The last person in space heard knocking on an airlock door.
You pulled yourself through the empty space station toward the sound. Again you heard the knocking. Three thudding knocks. You reached the airlock before the knocks sounded once more. Through the window, you looked into the airlock. No one was in the airlock. Not that you expected anyone to be there since you were the last one left on the station.
Left behind when the emergency evacuation order came through and there were one too many people for the return capsules. Everyone had stared at each other in horror as you all realized someone would have to stay. There was no fighting, no posturing, no exceptions. A simple lottery, short straw stays, was improvised with strips of paper. Everyone drew and you lost.
The knocking happened again you to pushed away from the door startled. As you impacted on the wall behind you, you realized the knocking must be coming from outside the station. Some part of the station has come loose, you thought, it could damage something if I don’t secure it. You had several months of air and supplies but it would be all worthless if something knocked a hole in the station.
You went through the nearly impossible task of putting on an extravehicular suit and mobility harness alone. There were latches and seals and straps that were not meant to be closed from inside the suit. For an hour, you struggled with it, all the while hearing the repeated knocking. At first, you cringed at every knock hoping the station could take the hits. By the time you were suited up and ready to cycle the airlock, you had started counting the seconds between the knocks.
As the air was evacuated from the airlock, silence descended around you. You clipped a safety cable from your suit to the inside of the airlock. The outer door swung open and you carefully exited. You looked around for whatever had been knocking against the station but there was nothing. The airlock was at the far end of the station, away from the solar panels or cross modules, meant for docking with the shuttle. The robot arm for moving cargo from the shuttle was locked down, unmovable.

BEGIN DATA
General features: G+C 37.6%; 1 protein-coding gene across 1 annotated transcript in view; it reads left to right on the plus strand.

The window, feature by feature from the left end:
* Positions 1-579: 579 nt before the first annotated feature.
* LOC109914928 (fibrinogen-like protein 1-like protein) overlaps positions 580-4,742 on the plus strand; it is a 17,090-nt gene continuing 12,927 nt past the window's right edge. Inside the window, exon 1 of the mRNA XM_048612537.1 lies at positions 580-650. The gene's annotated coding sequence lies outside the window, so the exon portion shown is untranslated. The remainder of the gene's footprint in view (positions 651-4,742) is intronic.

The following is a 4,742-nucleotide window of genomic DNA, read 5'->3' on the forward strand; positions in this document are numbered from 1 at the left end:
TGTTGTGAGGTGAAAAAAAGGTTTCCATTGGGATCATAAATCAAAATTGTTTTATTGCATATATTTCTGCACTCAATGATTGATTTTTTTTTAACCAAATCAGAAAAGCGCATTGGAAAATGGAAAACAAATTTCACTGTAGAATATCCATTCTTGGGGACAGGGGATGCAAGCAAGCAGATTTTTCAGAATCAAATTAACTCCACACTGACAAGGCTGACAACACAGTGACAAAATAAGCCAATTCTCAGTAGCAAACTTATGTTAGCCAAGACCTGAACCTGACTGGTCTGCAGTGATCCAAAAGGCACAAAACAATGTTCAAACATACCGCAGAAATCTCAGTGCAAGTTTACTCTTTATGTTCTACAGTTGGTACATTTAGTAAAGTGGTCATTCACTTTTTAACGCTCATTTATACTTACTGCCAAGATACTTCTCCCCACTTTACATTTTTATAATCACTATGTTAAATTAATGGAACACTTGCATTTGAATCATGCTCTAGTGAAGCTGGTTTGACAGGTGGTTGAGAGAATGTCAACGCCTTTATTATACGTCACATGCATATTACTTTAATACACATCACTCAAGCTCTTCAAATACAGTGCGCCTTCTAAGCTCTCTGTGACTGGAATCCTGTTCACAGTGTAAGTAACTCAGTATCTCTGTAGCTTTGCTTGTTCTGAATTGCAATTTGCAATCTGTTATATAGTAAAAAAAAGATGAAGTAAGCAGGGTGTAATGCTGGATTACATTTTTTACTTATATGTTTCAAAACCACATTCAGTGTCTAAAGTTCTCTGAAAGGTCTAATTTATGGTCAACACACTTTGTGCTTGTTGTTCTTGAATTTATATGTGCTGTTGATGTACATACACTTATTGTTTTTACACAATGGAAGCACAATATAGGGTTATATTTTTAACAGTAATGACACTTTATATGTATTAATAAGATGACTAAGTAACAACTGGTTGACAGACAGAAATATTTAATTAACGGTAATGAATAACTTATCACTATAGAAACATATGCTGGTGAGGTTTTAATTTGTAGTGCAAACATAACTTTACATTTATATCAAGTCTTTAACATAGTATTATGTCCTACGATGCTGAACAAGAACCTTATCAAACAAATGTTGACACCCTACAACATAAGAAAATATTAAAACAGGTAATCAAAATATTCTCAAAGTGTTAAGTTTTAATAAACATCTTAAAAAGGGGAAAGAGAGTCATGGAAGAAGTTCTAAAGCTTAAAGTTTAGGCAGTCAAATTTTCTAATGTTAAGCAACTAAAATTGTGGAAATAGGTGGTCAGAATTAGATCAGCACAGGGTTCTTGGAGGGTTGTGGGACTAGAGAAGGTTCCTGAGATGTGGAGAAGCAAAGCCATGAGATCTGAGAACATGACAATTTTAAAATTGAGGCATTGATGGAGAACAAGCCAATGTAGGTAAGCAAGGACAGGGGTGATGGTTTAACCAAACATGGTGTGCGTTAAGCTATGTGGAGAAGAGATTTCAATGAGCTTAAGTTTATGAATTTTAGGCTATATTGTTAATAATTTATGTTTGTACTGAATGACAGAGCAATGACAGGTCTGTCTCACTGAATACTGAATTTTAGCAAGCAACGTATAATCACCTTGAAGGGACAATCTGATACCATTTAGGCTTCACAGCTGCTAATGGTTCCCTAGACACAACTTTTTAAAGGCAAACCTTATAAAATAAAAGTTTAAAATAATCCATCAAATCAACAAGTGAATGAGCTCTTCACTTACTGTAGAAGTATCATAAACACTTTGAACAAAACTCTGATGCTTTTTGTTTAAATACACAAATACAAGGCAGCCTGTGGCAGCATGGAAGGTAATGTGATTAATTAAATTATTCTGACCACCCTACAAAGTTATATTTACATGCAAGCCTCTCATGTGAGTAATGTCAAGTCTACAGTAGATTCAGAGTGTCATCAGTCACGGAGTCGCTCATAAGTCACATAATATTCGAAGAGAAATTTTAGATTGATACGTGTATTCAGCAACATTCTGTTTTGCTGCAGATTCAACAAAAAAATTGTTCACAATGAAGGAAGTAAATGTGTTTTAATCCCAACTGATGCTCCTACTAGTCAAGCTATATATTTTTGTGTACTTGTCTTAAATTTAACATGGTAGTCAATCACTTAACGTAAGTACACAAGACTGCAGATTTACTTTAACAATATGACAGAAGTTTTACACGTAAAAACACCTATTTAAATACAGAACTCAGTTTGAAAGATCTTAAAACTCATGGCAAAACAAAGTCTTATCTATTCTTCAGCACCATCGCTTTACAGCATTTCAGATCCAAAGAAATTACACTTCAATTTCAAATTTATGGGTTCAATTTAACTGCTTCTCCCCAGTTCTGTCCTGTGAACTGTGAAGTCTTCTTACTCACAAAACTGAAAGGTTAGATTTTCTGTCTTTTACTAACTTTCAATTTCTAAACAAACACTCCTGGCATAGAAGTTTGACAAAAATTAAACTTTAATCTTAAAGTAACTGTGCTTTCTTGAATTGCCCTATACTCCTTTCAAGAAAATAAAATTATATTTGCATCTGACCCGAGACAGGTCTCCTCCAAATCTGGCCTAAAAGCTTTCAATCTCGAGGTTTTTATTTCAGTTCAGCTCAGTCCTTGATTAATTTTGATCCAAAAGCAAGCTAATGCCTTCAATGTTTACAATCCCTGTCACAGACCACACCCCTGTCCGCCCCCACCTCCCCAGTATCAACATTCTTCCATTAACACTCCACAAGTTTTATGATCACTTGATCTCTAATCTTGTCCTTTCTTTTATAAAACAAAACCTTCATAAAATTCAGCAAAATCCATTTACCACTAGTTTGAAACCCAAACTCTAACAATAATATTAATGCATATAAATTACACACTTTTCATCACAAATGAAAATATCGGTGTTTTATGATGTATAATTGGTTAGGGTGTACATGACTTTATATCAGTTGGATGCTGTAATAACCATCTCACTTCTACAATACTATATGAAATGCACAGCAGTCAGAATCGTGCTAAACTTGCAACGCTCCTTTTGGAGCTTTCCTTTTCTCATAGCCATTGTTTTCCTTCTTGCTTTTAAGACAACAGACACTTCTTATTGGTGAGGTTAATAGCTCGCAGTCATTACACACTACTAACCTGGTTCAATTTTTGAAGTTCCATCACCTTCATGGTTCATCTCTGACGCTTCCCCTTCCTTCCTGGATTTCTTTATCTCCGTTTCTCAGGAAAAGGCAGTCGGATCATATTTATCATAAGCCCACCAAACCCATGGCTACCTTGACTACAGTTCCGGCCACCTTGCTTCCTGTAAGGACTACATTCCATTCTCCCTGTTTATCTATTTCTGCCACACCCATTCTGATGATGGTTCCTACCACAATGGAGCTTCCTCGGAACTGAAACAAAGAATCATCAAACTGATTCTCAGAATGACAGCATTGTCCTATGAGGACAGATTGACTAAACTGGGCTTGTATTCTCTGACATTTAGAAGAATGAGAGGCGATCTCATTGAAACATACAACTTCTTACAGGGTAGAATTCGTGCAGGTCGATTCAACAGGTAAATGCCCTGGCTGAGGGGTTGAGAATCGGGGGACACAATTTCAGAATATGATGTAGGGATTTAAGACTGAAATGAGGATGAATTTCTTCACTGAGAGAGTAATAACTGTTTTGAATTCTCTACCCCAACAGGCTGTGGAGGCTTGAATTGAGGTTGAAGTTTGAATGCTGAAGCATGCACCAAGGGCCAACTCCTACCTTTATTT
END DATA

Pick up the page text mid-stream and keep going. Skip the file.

Your safety cable suddenly went slack. By the time you finished turning, the outer door was closed. By the time you reached the outer door, the inner door was open. You struggled with the outer door but safety systems prevented both doors from opening at the same time. Carefully you made your way around the outside of the space station to another airlock. It also refused to open. As did the third airlock.
Stranded in space, locked out of the station, floating with limited air, you began to feel hopelessness creep into your mind. For an hour, you stared into an airlock window willing the inner door to close. Then you saw a shape move past the open door. Just a blur in your vision but it was something. It, you realized, was what had opened the airlocks. It was what had been knocking. It was what you let in.
You waited, staring through the window until you saw it flash by again and then you knocked on the airlock door. It returned to the airlock. Long arms with too many joints pulled it into the airlock. You knocked again. It flinched back before jerking forward to stare back at you through the window. Large multicolor faceted eyes regarded you from an alien face. You knocked again. The alien tilted its head in an almost human gesture and then it left the airlock.
For the next several hours, you continued to knock trying to get its attention but anytime is passed the airlock it would only glance inside before continuing on. With your air supply almost exhausted you began continuously knocking on the airlock. It came then and watched you for the longest time. When you began to labor with each breath it moved closer to the window. The last thing you saw was its eyes staring at you without apparent care.